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free-hotspot to offer its free Wi-Fi service to the airport sector


free-hotspot.com, said to be the world's largest free Wi-Fi Internet service provider, announced today that it has successfully installed its service in two Brittany airports, Quimper Cornouaille and Lannion - Côte de Granit. The installations are said to reflect a commitment by free-hotspot.com to provide its free Wi-Fi service in regional as well as international airports. The company plans further airport installations in the UK and the rest of Europe in the near future.

Equipped for several months now, the Quimper Cornouaille airport was the first to benefit from the free Wi-Fi service offered by Irish company free-hotspot.com. Within just a few months, passengers have quickly adopted the new service that allows them to stay connected and to work using their own laptops whilst waiting for flights. Use of the free Wi-Fi service has increased month on month, and now one in every 20 passengers passing through Quimper airport are said to benefit from the free Wi-Fi offering.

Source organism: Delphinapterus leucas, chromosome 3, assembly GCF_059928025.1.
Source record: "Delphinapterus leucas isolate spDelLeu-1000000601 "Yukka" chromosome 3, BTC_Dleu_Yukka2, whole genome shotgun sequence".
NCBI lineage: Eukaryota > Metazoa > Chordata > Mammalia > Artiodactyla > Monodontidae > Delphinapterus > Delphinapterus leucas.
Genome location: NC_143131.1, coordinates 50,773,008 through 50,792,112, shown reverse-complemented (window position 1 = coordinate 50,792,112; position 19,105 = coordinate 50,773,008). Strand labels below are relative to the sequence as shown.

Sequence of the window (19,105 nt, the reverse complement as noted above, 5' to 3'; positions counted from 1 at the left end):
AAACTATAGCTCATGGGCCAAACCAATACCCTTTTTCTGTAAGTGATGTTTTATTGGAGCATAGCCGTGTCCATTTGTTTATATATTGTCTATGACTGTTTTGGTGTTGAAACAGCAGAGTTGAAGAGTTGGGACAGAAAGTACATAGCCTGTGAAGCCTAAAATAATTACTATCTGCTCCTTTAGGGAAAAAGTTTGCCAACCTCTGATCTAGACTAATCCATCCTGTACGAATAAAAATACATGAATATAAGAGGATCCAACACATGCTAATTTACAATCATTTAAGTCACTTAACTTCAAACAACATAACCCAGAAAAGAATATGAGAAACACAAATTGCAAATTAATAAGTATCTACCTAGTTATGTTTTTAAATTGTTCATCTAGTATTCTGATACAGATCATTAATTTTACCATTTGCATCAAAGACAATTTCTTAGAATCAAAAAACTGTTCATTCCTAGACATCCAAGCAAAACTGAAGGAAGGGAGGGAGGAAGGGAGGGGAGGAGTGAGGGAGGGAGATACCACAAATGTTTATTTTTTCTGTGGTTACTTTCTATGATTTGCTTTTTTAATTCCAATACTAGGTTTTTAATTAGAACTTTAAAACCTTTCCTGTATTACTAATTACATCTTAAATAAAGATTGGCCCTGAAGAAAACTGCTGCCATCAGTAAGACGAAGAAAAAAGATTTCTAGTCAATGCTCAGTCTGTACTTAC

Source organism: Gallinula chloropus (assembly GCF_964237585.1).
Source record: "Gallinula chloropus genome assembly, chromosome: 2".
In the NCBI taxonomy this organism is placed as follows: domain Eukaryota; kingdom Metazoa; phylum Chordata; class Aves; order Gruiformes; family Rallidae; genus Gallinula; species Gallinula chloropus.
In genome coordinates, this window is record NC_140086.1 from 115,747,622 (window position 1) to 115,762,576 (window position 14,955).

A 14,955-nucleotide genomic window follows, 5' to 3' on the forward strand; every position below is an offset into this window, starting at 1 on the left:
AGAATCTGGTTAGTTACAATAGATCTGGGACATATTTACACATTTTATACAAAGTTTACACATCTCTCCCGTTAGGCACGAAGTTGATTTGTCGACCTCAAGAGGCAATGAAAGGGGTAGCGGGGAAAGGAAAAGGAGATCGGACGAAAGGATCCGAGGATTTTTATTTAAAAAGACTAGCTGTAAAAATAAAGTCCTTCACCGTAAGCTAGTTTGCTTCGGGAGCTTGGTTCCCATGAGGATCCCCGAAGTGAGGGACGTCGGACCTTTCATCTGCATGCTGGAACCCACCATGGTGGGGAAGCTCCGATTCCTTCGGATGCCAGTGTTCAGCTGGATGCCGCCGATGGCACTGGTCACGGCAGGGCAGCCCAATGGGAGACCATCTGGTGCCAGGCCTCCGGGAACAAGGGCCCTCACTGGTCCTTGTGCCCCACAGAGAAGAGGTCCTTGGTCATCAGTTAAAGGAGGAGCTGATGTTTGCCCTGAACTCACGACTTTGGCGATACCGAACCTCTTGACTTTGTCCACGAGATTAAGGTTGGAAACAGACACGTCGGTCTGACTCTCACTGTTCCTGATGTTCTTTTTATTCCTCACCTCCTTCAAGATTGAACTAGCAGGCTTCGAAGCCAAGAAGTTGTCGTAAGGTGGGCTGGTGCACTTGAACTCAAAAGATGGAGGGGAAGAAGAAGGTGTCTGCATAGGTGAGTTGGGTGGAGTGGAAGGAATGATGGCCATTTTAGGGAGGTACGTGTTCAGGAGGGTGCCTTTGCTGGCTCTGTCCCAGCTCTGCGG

Lannion - Côte de Granit airport has also just partnered up with free-hotspot.com to offer free Wi-Fi to its passengers. The installation was undertaken recently, but initial feedback is claimed to already suggests that the service will be at least as successful as the HotSpot in Quimper.

Joe Brunoli, Vice President, Business Development at free-hotspot.com comments: "We are delighted to be providing our service to regional airports such as Quimper and Lannion. The increasing demand for free Wi-Fi by air passengers of all types means that our service is a must-have for all airports, and not just the major hubs."

"Airports are well suited for providing free Wi-Fi services," explained Brunoli. "Offering free Internet access means that the passengers are likely to spend more time at the airport, and may even arrive earlier to go online while in the gate area. The result is less congestion through security, a better customer experience, and more terminal revenue thanks to increased per-passenger spend," concludes Mr. Brunoli.